• 1 Pathology Division, School of Medicine, International Medical University, Kuala Lumpur, Malaysia
  • 2 Medical Sciences, School of Medicine, International Medical University, Kuala Lumpur, Malaysia
PLoS One, 2018;13(10):e0204732.
PMID: 30356282 DOI: 10.1371/journal.pone.0204732


The detection and identification of two endocytobiotic bacterial strains, one affiliated to the "Candidatus Caedibacter acanthamoebae"/"Ca. Paracaedimonas acanthamoeba", and another to the endosymbiont of Acanthamoeba UWC8 and "Ca. Jidaibacter acanthamoeba" are described. For endocytobiont screening, we developed a PCR method with a set of broad-range bacterial 16S rRNA primers to substitute the commonly used but technically demanding fluorescent in situ hybridization technique. Our PCR test alone without sequencing failed to discriminate the endocytobiont-containing and endocytobiont-free Acanthamoeba sp. due to the presence of mismatched primers to host mitochondrial DNA. We highlighted the need to perform bacterial primer checking against the Acanthamoeba genome to avoid false positive detection in PCR. Although the genetic aspect of "Ca. Caedibacter acanthamoebae"/"Ca. Paracaedimonas acanthamoeba" and the endosymbiont of Acanthamoeba UWC8/"Ca. Jidaibacter acanthamoeba" are well studied, knowledge pertaining to their morphologies are quite vague. Hence, we used transmission electron microscopy to examine our endocytobionts which are affiliated to previously described intracellular bacteria of Acanthamoeba sp. We used good-quality TEM images for the localization and the fate of the current endocytobionts inside different life stages of the hosts. Furthermore, to the best of our knowledge, our TEM findings are the first to provide morphological evidence for the clearance of defective Acanthamoeba endocytobionts via an autophagic-like process.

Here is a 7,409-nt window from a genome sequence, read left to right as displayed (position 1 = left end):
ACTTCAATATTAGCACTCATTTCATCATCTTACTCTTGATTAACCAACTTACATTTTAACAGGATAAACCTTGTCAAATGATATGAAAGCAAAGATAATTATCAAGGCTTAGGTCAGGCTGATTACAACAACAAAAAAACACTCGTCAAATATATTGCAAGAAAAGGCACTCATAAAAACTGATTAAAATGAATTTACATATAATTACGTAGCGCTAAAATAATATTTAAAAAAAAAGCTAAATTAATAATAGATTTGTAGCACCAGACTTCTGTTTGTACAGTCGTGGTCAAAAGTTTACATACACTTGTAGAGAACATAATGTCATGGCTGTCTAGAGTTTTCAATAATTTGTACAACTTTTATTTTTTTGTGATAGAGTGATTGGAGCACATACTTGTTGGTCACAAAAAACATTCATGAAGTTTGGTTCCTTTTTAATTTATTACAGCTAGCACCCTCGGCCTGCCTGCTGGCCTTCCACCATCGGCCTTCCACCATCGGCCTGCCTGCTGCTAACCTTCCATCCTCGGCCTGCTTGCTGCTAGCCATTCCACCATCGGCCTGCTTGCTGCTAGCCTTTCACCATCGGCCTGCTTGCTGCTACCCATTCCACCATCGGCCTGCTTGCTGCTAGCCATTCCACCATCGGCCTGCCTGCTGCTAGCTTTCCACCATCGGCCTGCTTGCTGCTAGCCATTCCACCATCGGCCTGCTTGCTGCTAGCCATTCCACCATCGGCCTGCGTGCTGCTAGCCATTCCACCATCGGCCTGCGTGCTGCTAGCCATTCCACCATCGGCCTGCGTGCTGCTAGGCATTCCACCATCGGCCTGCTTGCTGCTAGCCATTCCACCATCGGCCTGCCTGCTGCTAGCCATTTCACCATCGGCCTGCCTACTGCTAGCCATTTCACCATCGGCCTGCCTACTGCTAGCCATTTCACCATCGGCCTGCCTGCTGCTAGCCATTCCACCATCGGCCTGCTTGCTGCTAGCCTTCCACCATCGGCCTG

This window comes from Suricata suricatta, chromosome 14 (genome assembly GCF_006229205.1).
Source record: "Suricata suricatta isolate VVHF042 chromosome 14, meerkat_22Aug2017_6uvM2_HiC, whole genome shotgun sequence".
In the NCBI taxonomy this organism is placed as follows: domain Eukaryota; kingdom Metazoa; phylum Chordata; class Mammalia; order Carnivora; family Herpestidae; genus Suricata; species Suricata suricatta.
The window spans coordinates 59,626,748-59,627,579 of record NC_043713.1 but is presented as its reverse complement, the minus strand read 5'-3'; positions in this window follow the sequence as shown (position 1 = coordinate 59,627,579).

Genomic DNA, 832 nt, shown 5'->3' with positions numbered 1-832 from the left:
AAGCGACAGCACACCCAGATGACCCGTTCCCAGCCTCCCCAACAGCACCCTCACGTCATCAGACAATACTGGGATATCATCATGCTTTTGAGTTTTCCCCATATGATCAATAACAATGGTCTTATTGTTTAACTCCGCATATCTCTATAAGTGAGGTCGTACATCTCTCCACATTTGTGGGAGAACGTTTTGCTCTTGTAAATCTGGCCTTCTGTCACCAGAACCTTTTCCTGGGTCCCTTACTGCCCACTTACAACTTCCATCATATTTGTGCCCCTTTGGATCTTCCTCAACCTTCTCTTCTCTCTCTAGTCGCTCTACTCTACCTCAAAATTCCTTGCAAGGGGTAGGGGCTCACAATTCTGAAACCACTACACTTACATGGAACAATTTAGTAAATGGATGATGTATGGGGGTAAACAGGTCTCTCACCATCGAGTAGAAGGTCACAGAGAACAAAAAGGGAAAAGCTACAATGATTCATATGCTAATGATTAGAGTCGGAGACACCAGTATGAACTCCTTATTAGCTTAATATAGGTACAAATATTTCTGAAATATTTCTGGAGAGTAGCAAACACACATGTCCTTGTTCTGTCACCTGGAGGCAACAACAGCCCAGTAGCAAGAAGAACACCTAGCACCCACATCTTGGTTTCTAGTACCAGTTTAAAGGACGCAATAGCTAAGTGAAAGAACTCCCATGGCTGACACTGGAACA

* Title and MeSH Headings from MEDLINE®/PubMed®, a database of the U.S. National Library of Medicine.